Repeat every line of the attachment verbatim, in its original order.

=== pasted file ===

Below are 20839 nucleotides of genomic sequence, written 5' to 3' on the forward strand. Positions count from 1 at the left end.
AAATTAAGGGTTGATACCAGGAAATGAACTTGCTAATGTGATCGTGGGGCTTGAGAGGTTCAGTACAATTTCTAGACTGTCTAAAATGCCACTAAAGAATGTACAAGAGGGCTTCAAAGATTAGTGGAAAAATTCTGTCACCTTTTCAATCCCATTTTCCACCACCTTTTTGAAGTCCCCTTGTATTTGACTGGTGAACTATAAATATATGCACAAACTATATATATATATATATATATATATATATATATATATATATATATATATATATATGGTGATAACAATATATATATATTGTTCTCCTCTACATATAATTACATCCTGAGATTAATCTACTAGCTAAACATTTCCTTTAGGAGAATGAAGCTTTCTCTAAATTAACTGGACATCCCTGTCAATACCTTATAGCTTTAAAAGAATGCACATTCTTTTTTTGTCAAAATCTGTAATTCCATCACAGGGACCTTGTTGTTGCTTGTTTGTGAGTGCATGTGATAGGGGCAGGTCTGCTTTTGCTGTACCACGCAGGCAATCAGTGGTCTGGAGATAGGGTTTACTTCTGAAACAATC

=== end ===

Below are 20839 nucleotides of genomic sequence, written 5' to 3' on the forward strand. Positions count from 1 at the left end.
AAATTAAGGGTTGATACCAGGAAATGAACTTGCTAATGTGATCGTGGGGCTTGAGAGGTTCAGTACAATTTCTAGACTGTCTAAAATGCCACTAAAGAATGTACAAGAGGGCTTCAAAGATTAGTGGAAAAATTCTGTCACCTTTTCAATCCCATTTTCCACCACCTTTTTGAAGTCCCCTTGTATTTGACTGGTGAACTATAAATATATGCACAAACTATATATATATATATATATATATATATATATATATATATATATATATATATATATGGTGATAACAATATATATATATTGTTCTCCTCTACATATAATTACATCCTGAGATTAATCTACTAGCTAAACATTTCCTTTAGGAGAATGAAGCTTTCTCTAAATTAACTGGACATCCCTGTCAATACCTTATAGCTTTAAAAGAATGCACATTCTTTTTTTGTCAAAATCTGTAATTCCATCACAGGGACCTTGTTGTTGCTTGTTTGTGAGTGCATGTGATAGGGGCAGGTCTGCTTTTGCTGTACCACGCAGGCAATCAGTGGTCTGGAGATAGGGTTTACTTCTGAAACAATC